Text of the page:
In English, we have a remarkable abundance of terms to describe someone who behaves obsequiously towards someone in order to gain favour: bootlicker, sycophant, crawler, brown-nose, suck-up, toady, pufferfish and a few other vulgar options I won’t mention here!
/lec·ca·piè·di/ – [lekkaˈpjɛdi]
Italian, too, has its own range of terms, but the one we’re going to concentrate on today is leccapiedi. It is the combination of the verb leccare (to lick) and piedi (the plural of piede “foot“), so the literal translation would be “feet-licker”.
L’ho sempre detto che lui è un leccapiedi.
I’ve always said that he was a bootlicker.
Leccapiedi is an invariable noun, meaning its form remains the same in both singular and plural. You could have one leccapiedi in your workplace, or ten! Additionally, since it applies to both genders, you can use either masculine or feminine articles with it:
- il leccapiedi = the bootlicker
- i leccapiedi = the bootlickers
- un leccapiedi = a bootlicker
- dei leccapiedi = (some) bootlickers
- la leccapiedi = the bootlicker
- le leccapiedi = the bootlickers
- una leccapiedi = a bootlicker
- delle leccapiedi = (some) bootlickers
This term, which first appeared in the 1700s, is still widely used today, particularly in professional settings. Indeed, there’s no better term to describe that annoying colleague who would go to great lengths to butter up the boss!
If you prefer not to use the noun, you can always fall back on the expression leccare i piedi (a qualcuno) – literally “to lick someone’s feet” – or you can use fare (to do / make) with the noun – fare il / la leccapiedi.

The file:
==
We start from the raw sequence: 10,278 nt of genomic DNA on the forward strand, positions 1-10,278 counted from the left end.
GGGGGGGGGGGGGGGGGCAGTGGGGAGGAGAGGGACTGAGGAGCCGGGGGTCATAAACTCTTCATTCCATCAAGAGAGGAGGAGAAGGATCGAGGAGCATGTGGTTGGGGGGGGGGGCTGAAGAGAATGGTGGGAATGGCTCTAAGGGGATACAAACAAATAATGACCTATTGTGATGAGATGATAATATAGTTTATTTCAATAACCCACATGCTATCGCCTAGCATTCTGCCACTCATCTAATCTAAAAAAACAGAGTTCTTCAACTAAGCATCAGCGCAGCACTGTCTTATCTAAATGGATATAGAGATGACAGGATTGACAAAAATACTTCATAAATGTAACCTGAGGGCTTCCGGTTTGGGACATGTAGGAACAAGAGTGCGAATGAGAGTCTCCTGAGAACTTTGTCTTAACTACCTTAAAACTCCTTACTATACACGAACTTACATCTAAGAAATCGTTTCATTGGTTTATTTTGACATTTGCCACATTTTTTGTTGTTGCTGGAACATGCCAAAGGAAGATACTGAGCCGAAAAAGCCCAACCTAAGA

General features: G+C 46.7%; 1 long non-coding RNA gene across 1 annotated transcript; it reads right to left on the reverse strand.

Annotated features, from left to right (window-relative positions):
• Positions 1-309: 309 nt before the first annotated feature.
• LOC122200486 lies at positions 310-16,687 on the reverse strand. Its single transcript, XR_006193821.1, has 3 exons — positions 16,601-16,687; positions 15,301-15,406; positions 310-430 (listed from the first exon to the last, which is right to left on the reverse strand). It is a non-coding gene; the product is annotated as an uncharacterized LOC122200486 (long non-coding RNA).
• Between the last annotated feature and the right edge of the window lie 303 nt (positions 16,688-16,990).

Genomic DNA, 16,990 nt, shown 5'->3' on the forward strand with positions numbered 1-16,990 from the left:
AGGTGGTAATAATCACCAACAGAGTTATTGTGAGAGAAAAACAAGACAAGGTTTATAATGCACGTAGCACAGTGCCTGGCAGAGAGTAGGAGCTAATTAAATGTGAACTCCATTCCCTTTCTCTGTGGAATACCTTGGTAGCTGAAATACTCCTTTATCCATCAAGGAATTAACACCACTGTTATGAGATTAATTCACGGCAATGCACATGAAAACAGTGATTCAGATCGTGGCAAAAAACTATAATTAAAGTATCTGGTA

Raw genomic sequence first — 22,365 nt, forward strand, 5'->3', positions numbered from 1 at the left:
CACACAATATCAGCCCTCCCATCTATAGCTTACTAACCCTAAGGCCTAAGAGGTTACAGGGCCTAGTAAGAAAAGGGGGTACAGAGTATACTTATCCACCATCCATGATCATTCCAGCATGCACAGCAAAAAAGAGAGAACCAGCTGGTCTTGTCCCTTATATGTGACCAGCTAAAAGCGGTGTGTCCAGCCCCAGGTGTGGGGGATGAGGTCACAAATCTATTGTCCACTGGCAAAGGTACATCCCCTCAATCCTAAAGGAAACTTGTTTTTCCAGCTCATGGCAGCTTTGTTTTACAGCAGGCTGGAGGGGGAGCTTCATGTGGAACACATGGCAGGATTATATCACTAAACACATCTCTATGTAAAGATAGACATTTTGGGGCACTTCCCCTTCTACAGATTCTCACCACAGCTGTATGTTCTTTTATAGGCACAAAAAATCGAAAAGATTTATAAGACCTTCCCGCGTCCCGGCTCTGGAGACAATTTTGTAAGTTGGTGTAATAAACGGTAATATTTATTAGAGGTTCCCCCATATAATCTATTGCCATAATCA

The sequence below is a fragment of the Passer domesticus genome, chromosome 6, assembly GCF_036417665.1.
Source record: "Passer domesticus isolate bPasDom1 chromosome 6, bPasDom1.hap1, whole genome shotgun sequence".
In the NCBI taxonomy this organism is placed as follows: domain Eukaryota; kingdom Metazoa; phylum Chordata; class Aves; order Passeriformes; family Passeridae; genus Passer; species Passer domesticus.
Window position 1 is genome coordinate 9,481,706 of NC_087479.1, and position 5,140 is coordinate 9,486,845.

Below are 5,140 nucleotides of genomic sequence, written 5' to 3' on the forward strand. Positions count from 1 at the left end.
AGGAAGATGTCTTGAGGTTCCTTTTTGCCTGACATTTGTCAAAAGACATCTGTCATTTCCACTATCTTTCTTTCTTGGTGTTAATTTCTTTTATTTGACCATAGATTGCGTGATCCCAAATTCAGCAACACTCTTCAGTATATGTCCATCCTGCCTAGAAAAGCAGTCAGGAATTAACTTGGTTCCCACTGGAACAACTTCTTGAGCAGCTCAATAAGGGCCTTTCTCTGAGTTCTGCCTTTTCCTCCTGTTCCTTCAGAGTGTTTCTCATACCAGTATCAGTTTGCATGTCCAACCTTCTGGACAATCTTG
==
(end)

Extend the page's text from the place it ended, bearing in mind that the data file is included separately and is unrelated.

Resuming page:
Lecchi sempre i piedi al capo.
You’re always sucking up to the boss.
So, what are the synonyms for leccapiedi in Italian? As you can see below, there are just as many in Italian as in English. Take your pick!
- leccaculo (literally “butt-licker”) vulgar
- adulatore (literally “adulator”)
- lacchè (literally “lackey”) literary
- leccatore (literally “licker”)
- sottopancia (literally “under the belly”) not common
- satellite (literally “satellite”) not common
- galoppino (literally “little galloper”)
- portaborse (literally “bag-carrier”)
- ruffiano (literally “with red hair“) literary
- piaggiatore (literally “flatterer”) literary
- tirapiedi (literally “feet-puller“)
- caudatario (from the Latin cauda meaning “tail”) literary
- lecchino (literally “little licker”)
- lustrascarpe (literally “shoe-shiner”) not common
- turiferario (literally “censer-carrier”) literary
Heather Broster is a graduate with honours in linguistics from the University of Western Ontario. She is an aspiring polyglot, proficient in English and Italian, as well as Japanese, Welsh, and French to varying degrees of fluency. Originally from Toronto, Heather has resided in various countries, notably Italy for a period of six years. Her primary focus lies in the fields of language acquisition, education, and bilingual instruction.